FLH and its Divisions are responsible for transportation projects that access Federal and tribal lands. These projects are often in extremely sensitive environments such as national parks, wildlife refuges, and forests and may require hundreds of specific environmental commitments to obtain approvals for any given project. Some commitments, such as mitigation monitoring, require action years after construction is completed. Tracking these commitments and their implementation is difficult and requires sophisticated tools to ensure that staff are aware of their existence and associated deadlines. Within FLH, the three Divisions have different needs and approaches to tracking environmental commitments (see box).

Similar to the FHWA Domestic Scan, FLH visited several state DOTs regarding their environmental commitment tracking systems and practices. These DOTs included Illinois, Kentucky, Maryland, New York, Texas, and Washington. The latter two states also provided an online demonstration.

Next Generation Systems for Tracking Environmental Commitments

Initially, FLH was planning to implement a stand-alone environmental commitments tracking system that could be used by all three Divisions. However, FLH ultimately concluded that the identified needs could be provided by planned upgrades to each Division's Project Management Information System. All three Divisions are now moving to web-based systems that will provide multiple features for tracking environmental commitments. As these upgrades are integrated, FLH will be working to modify project delivery processes and practices to maximize the tracking and reporting capabilities of the new systems.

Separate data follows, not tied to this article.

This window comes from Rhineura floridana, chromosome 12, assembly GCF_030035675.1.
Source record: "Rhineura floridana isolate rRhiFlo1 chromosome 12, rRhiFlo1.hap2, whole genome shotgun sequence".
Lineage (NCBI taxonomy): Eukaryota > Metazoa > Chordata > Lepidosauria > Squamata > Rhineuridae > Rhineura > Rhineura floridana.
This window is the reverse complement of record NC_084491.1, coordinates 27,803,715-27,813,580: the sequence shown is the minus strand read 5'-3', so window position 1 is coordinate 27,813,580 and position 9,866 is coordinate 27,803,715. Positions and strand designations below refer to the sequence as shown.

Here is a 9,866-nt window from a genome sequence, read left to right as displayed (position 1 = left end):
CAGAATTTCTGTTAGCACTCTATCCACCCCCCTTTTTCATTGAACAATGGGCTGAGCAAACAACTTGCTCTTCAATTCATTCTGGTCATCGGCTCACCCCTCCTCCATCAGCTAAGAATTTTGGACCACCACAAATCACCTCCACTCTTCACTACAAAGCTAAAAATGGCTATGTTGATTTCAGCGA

FLH's development of upgraded tracking systems for its three Divisions will lead to increased integration of environmental practices in the planning, construction, and maintenance of highway and other transportation projects as well as to better management in tracking commitments. FHWA's and FLH's scans and research of environmental tracking systems illustrate the progress and diverse options available for tracking and implementing environmental commitments.

Contact Information

Brian G. Allen, PE
FLH Environment Discipline Leader
Federal Highway Administration
610 East 5th Street
Vancouver, WA 98661
360-619-7511
Brian.Allen@fhwa.dot.gov

Look What's New!

FHWA is seeking grant applicants for projects that support the Eco-Logical framework and the ecosystem approach to mitigation of transportation infrastructure projects. Complete information can be found at www.grants.gov/search/search.do?oppId=13223&mode=VIEW or by contacting Bethaney Bacher-Gresock.

Read the FHWA Resource Center's Environmental Quarterly newsletter at http://www.fhwa.dot.gov/resourcecenter/teams/environment/publications.cfm.

"Successes in Stewardship" is a Federal Highway Administration newsletter highlighting current environmental streamlining and stewardship practices from around the country. To subscribe, visit the Registration Site, or call 617-494-3137.